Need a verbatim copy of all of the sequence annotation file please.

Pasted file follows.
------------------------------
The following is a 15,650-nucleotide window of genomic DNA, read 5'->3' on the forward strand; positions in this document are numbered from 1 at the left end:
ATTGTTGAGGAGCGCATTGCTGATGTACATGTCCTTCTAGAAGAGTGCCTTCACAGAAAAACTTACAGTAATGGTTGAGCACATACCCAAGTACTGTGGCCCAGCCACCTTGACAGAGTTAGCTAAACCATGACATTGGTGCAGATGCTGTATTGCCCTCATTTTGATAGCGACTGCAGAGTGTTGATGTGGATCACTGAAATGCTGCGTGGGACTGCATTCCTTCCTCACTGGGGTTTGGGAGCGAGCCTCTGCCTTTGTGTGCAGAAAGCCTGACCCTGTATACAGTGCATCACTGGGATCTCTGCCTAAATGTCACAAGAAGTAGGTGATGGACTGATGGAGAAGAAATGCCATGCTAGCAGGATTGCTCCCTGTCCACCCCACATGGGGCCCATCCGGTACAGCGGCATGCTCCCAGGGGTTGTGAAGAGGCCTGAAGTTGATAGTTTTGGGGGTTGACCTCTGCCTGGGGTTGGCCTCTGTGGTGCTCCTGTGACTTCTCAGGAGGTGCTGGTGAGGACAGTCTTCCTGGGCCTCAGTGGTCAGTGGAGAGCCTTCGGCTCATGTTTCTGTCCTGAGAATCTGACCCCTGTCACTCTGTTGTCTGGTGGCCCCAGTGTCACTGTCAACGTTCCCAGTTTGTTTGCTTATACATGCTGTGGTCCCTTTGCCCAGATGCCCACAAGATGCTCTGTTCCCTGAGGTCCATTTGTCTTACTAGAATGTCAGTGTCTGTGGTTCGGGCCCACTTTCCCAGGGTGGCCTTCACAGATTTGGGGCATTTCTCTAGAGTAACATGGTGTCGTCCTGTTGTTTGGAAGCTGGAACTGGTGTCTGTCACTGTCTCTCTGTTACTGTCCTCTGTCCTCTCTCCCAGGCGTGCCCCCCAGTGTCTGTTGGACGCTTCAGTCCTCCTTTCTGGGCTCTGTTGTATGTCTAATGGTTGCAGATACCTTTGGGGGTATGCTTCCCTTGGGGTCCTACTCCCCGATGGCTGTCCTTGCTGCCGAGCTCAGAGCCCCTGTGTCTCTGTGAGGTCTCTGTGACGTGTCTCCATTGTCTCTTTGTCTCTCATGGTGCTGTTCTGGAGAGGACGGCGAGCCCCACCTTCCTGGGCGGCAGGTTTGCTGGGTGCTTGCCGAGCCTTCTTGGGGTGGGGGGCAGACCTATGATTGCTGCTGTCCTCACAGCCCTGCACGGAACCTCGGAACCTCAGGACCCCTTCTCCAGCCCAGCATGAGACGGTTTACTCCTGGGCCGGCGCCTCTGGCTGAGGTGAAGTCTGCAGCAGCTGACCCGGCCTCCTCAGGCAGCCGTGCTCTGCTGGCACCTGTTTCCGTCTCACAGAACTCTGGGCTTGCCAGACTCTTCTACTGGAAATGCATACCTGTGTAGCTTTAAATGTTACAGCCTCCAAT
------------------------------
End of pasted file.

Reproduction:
The following is a 15,650-nucleotide window of genomic DNA, read 5'->3' on the forward strand; positions in this document are numbered from 1 at the left end:
ATTGTTGAGGAGCGCATTGCTGATGTACATGTCCTTCTAGAAGAGTGCCTTCACAGAAAAACTTACAGTAATGGTTGAGCACATACCCAAGTACTGTGGCCCAGCCACCTTGACAGAGTTAGCTAAACCATGACATTGGTGCAGATGCTGTATTGCCCTCATTTTGATAGCGACTGCAGAGTGTTGATGTGGATCACTGAAATGCTGCGTGGGACTGCATTCCTTCCTCACTGGGGTTTGGGAGCGAGCCTCTGCCTTTGTGTGCAGAAAGCCTGACCCTGTATACAGTGCATCACTGGGATCTCTGCCTAAATGTCACAAGAAGTAGGTGATGGACTGATGGAGAAGAAATGCCATGCTAGCAGGATTGCTCCCTGTCCACCCCACATGGGGCCCATCCGGTACAGCGGCATGCTCCCAGGGGTTGTGAAGAGGCCTGAAGTTGATAGTTTTGGGGGTTGACCTCTGCCTGGGGTTGGCCTCTGTGGTGCTCCTGTGACTTCTCAGGAGGTGCTGGTGAGGACAGTCTTCCTGGGCCTCAGTGGTCAGTGGAGAGCCTTCGGCTCATGTTTCTGTCCTGAGAATCTGACCCCTGTCACTCTGTTGTCTGGTGGCCCCAGTGTCACTGTCAACGTTCCCAGTTTGTTTGCTTATACATGCTGTGGTCCCTTTGCCCAGATGCCCACAAGATGCTCTGTTCCCTGAGGTCCATTTGTCTTACTAGAATGTCAGTGTCTGTGGTTCGGGCCCACTTTCCCAGGGTGGCCTTCACAGATTTGGGGCATTTCTCTAGAGTAACATGGTGTCGTCCTGTTGTTTGGAAGCTGGAACTGGTGTCTGTCACTGTCTCTCTGTTACTGTCCTCTGTCCTCTCTCCCAGGCGTGCCCCCCAGTGTCTGTTGGACGCTTCAGTCCTCCTTTCTGGGCTCTGTTGTATGTCTAATGGTTGCAGATACCTTTGGGGGTATGCTTCCCTTGGGGTCCTACTCCCCGATGGCTGTCCTTGCTGCCGAGCTCAGAGCCCCTGTGTCTCTGTGAGGTCTCTGTGACGTGTCTCCATTGTCTCTTTGTCTCTCATGGTGCTGTTCTGGAGAGGACGGCGAGCCCCACCTTCCTGGGCGGCAGGTTTGCTGGGTGCTTGCCGAGCCTTCTTGGGGTGGGGGGCAGACCTATGATTGCTGCTGTCCTCACAGCCCTGCACGGAACCTCGGAACCTCAGGACCCCTTCTCCAGCCCAGCATGAGACGGTTTACTCCTGGGCCGGCGCCTCTGGCTGAGGTGAAGTCTGCAGCAGCTGACCCGGCCTCCTCAGGCAGCCGTGCTCTGCTGGCACCTGTTTCCGTCTCACAGAACTCTGGGCTTGCCAGACTCTTCTACTGGAAATGCATACCTGTGTAGCTTTAAATGTTACAGCCTCCAAT